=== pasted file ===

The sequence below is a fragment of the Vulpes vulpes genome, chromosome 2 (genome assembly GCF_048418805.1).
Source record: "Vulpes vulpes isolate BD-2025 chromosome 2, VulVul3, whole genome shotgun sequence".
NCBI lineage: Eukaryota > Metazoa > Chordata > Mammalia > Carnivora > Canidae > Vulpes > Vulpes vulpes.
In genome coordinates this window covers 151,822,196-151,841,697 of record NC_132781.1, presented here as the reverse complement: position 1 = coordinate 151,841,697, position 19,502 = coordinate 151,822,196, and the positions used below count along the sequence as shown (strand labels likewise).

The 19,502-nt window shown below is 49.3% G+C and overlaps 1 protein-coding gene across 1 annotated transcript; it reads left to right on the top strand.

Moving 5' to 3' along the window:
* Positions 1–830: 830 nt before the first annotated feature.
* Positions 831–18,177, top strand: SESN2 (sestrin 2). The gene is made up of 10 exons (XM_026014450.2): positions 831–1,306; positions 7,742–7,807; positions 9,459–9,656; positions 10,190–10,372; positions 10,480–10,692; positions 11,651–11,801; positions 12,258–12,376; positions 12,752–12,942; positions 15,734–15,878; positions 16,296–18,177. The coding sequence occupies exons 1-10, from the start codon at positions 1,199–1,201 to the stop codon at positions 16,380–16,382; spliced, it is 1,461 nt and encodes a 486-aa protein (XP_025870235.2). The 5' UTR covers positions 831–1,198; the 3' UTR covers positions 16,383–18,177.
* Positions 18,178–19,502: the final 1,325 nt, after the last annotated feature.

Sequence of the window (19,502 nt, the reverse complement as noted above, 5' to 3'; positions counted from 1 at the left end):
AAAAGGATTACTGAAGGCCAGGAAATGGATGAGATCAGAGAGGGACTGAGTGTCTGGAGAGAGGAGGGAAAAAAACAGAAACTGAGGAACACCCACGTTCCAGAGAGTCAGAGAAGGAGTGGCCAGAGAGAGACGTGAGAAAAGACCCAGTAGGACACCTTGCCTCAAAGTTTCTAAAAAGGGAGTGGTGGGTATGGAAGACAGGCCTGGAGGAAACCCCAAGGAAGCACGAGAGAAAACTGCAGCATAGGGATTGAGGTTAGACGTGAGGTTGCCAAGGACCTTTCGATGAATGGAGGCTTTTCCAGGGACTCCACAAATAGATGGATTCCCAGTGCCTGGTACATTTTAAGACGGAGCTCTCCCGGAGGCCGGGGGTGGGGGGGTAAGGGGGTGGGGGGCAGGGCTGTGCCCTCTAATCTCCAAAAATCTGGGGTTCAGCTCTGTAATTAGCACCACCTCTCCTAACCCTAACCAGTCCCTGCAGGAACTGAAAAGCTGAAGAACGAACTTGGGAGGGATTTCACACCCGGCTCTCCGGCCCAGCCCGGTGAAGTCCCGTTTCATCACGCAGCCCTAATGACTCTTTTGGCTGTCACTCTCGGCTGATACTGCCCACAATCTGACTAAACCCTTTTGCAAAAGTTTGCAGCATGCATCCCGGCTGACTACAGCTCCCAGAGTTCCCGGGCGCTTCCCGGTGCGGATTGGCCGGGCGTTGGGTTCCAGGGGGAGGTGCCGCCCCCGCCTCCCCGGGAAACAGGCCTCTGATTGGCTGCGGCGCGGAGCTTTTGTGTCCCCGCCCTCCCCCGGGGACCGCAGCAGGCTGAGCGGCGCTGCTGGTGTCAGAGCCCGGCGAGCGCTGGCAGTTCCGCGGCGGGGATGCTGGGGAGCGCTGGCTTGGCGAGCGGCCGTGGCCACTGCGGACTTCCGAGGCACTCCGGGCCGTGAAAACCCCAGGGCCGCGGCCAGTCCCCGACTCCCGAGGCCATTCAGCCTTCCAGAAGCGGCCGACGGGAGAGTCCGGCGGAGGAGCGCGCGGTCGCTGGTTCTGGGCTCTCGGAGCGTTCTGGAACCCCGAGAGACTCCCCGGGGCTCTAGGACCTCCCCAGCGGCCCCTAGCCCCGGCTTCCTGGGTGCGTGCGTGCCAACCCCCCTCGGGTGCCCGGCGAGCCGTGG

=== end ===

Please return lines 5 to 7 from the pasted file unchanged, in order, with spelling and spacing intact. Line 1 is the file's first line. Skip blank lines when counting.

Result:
The 19,502-nt window shown below is 49.3% G+C and overlaps 1 protein-coding gene across 1 annotated transcript; it reads left to right on the top strand.

Moving 5' to 3' along the window:
* Positions 1–830: 830 nt before the first annotated feature.